Just outside our hotel was this retired version of the famous "Biggest Little City..." sign.  

Before long, we wandering up and down "the Strip" visiting many of Virginia Street's fine gaming establishments.  We played arcade games and took in the circus acts at Circus Circus in addition to trying our hands at various games of chance.  Unfortunately, I wasn't very lucky at very many of those game; fortunately, I didn't take along much money...

The "Imperial Acrobats of China" performing hither-to-unheard-of feats of catching-metal-bowls-on-their-heads-whilst-riding-unicycles!

I found it hard to tell how Roy felt about the place...

Tuesday morning, we headed back to the buffet for breakfast before Wayne had to be at load-in.  It was strange to see him headed off to load-in a show while Roy and I only waved good-bye...  Roy and I took the faster route home (up through the Donner Pass!) and were back in San Francisco by mid-afternoon.

TVFMHRW - Reno, featured load-in already in progress at the Pioneer Center for the Performing Arts

I had a great time road tripping with Roy and visiting with Wayne.  The drive around Lake Tahoe was breath-taking, but it was hanging out with a couple of great friends that was the highlight of the trip!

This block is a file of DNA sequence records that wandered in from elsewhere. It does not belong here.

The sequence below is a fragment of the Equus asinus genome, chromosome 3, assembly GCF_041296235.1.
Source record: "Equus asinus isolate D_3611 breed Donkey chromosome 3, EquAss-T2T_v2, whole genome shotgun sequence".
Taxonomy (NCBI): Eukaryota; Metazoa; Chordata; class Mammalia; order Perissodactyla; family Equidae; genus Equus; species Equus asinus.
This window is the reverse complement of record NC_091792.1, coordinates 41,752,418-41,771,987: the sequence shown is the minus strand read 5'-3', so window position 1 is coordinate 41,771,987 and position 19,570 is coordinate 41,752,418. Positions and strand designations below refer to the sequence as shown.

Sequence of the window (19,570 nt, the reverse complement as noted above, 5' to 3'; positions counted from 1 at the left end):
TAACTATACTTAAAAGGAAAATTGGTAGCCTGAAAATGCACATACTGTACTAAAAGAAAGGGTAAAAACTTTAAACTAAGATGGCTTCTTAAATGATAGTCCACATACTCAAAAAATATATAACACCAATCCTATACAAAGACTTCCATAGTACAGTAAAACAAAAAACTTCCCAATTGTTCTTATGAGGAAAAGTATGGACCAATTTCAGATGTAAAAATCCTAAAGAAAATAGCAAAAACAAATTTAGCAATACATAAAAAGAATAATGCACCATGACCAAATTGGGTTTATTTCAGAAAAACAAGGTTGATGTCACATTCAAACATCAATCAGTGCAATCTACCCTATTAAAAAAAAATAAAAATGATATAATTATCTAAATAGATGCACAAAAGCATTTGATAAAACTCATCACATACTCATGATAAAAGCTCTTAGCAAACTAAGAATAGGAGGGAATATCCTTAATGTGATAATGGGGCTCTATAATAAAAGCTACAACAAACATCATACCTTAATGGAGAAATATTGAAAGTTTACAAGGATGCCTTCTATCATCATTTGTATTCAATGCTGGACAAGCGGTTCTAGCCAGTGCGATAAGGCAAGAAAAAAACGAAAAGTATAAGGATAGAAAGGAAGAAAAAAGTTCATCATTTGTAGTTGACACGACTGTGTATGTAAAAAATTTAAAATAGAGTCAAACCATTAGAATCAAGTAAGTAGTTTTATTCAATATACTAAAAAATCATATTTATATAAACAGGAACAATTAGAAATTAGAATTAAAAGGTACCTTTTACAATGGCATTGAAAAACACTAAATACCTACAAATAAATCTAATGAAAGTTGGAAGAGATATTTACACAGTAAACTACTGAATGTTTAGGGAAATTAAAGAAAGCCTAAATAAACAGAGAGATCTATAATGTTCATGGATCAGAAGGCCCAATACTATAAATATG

Wednesday, June 3, 2009

More Tales of the City

Week #2 in San Francisco brought our official opening night on Wednesday.  It was a little surreal to be preparing for a big opening night that was also performance #1277, but it was fun to have that buzz in the air.  Eric Idle came for opening night along John Du Prez (the show's author and composer, respectively) as did our Associate Director, General Manager and Press Agent - it was quite a night around the office.  The show went super well; the audience obviously enjoyed themselves quite a lot.  Afterward, we all retired to the Hotel Monaco for a fancy opening night party.

Everyone jockeyed for a photo w/ Eric: Geoff, Eric and Ken

Opening night was also Karl's birthday, so we celebrated with a round of cupcakes and a toast.